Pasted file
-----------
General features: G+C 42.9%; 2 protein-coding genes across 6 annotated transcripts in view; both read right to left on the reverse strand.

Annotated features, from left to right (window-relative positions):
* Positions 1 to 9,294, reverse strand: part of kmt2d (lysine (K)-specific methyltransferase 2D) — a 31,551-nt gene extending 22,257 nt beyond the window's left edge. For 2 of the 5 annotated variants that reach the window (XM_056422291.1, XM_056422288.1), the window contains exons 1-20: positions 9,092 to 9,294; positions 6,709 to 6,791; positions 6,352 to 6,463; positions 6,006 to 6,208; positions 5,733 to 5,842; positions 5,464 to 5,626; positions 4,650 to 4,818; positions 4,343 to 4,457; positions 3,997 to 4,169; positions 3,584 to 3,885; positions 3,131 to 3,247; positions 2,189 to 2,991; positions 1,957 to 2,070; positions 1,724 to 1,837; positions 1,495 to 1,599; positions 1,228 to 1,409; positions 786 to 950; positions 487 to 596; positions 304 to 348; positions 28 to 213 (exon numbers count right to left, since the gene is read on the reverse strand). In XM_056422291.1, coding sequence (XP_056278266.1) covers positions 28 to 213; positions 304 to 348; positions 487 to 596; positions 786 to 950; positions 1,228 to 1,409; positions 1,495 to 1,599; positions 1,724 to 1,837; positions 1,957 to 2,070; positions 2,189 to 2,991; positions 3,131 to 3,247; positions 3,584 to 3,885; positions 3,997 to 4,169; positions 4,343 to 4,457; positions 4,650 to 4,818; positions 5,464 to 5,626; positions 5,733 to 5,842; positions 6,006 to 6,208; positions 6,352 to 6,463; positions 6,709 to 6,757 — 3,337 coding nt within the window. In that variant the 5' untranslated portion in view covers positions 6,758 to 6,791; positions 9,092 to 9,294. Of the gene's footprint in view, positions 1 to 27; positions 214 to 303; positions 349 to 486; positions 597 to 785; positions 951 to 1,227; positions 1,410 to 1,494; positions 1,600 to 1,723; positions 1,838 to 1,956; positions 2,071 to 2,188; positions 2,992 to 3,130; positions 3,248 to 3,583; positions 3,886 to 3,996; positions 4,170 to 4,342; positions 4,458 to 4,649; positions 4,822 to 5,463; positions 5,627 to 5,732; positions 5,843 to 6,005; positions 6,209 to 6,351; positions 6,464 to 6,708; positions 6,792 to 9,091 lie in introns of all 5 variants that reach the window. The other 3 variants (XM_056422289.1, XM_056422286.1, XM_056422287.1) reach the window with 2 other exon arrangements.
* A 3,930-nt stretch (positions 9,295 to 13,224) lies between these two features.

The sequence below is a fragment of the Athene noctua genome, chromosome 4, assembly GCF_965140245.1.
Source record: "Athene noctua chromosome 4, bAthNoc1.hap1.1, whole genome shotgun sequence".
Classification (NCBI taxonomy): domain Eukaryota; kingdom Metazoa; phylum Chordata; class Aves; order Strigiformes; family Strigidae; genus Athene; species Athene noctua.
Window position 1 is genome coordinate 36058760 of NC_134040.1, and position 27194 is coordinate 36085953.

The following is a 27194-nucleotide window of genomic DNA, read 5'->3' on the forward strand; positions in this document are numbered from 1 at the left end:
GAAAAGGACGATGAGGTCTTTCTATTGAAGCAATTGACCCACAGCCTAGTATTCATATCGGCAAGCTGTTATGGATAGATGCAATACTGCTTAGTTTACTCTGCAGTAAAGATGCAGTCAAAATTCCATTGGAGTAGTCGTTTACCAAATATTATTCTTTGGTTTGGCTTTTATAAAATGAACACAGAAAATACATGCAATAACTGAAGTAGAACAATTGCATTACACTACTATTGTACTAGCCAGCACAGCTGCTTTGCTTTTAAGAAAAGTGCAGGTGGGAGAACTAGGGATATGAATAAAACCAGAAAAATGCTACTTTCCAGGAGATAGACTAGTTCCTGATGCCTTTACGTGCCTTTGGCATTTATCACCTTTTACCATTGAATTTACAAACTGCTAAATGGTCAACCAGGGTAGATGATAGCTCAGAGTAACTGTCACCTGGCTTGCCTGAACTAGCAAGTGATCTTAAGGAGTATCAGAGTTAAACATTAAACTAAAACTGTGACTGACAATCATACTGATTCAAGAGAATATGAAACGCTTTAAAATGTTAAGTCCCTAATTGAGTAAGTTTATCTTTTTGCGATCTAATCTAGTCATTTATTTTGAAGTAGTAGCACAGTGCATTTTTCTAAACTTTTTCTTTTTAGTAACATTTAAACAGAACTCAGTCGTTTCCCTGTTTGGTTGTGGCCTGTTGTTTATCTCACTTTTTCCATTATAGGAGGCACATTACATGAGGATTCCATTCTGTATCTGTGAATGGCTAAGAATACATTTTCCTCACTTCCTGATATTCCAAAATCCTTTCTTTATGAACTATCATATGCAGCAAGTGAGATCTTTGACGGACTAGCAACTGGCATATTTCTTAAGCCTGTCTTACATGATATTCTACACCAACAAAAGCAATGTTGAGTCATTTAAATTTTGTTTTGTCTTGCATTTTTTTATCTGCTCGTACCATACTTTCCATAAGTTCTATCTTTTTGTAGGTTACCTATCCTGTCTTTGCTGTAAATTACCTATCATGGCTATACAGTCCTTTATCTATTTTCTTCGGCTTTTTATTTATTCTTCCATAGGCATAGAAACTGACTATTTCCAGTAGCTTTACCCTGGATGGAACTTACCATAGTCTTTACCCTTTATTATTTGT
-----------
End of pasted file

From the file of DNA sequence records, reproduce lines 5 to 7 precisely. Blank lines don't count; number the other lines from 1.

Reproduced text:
The sequence below is a fragment of the Athene noctua genome, chromosome 4, assembly GCF_965140245.1.
Source record: "Athene noctua chromosome 4, bAthNoc1.hap1.1, whole genome shotgun sequence".
Classification (NCBI taxonomy): domain Eukaryota; kingdom Metazoa; phylum Chordata; class Aves; order Strigiformes; family Strigidae; genus Athene; species Athene noctua.